Created to Flourish: Wellbeing at Work
20 to 22 March 2020 – Westminster College, Cambridge
Peter Heslam provides here a reflection on the 2019 Faith in Business Leadership Retreat, held at Westminster College, Cambridge, 5-7 April 2019. The retreat, entitled ‘Devoted Living – Work as Worship’ had Ken Dickson, a business leader who is part of Faith in Business’ Executive Team, as its Rapporteur. Ken summarises his reflections on the retreat in the shaded box below.
Leaders carry responsibility. This statement may be obvious, but it is also metaphorical. Leaders do not necessarily carry anything, and no one can carry something intangible, like responsibility.
In many cultures, the responsibility leaders are said to carry rests on something equally metaphorical: their shoulders. That’s the strongest and most stable place for the human body to carry heavy things.
Reflecting this, authority in military and uniformed organizations around the world has for centuries been symbolically displayed on shoulders. In ancient Israel, for instance, the vestments worn by the high priest included shoulder pieces with onyx stones set in gold (Ex 28: 9-14).
This is the background against which Isaiah celebrates God’s shattering of the oppressive yoke across his people’s shoulders, and looks forward to the coming Messiah, for whom ‘the governance shall be upon his shoulders’ (Isa 9.4-6).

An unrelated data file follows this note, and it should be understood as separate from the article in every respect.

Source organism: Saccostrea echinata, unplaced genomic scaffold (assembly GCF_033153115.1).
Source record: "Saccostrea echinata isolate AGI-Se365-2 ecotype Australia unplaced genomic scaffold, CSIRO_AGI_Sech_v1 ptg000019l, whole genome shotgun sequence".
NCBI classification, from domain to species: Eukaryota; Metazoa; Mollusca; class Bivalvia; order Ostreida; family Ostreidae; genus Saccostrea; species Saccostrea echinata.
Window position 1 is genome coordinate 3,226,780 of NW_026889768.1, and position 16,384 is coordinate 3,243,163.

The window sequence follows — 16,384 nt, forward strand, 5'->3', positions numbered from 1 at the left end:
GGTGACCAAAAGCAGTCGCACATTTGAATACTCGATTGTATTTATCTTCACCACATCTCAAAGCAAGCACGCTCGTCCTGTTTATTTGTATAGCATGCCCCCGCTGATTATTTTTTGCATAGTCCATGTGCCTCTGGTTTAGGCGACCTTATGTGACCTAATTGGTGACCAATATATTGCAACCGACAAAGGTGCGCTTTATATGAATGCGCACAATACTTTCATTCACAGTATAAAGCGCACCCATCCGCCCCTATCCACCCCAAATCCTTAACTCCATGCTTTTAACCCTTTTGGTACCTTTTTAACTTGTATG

Therefore, if all leaders bear responsibility, they do so because it has been delegated to them by Christ, on whose shoulders supreme authority rests. This has practical implications for leaders – they are to exercise that authority in accordance with Christ.
To lead in this way is demanding but also liberating. All human responsibility comes with anxiety and disappointment. But when leaders know that that responsibility has been delegated to them by Christ, who carries it with them, they can receive from him a peace beyond human understanding. For as Isaiah puts it in those verses, the ultimate governance-bearer is the ‘Wonderful Counsellor’, the ‘Prince of Peace’.
Many of the retreat participants will have attended Christian events and church services in which they will have been encouraged to leave their leadership responsibilities behind at the entrance, in order to focus on God. But this event took a more integrated, wholistic approach.
Although participants, which included a high proportion of women, were retreating from the ordinary pattern of their lives, they came to God not just as their spiritual selves but as the thisworldly leaders God had called them to be, within a broad range of economic spheres.
These spheres included accountancy, construction, agricultural technology, electronic engineering, consultancy, architecture, international finance, semiconductors, publishing, property, banking, product design, manufacturing, construction, wellbeing, food service, pharmaceuticals, e-commerce, technology, heavy industry, coaching & training, PR & marketing, research & education, film & TV production.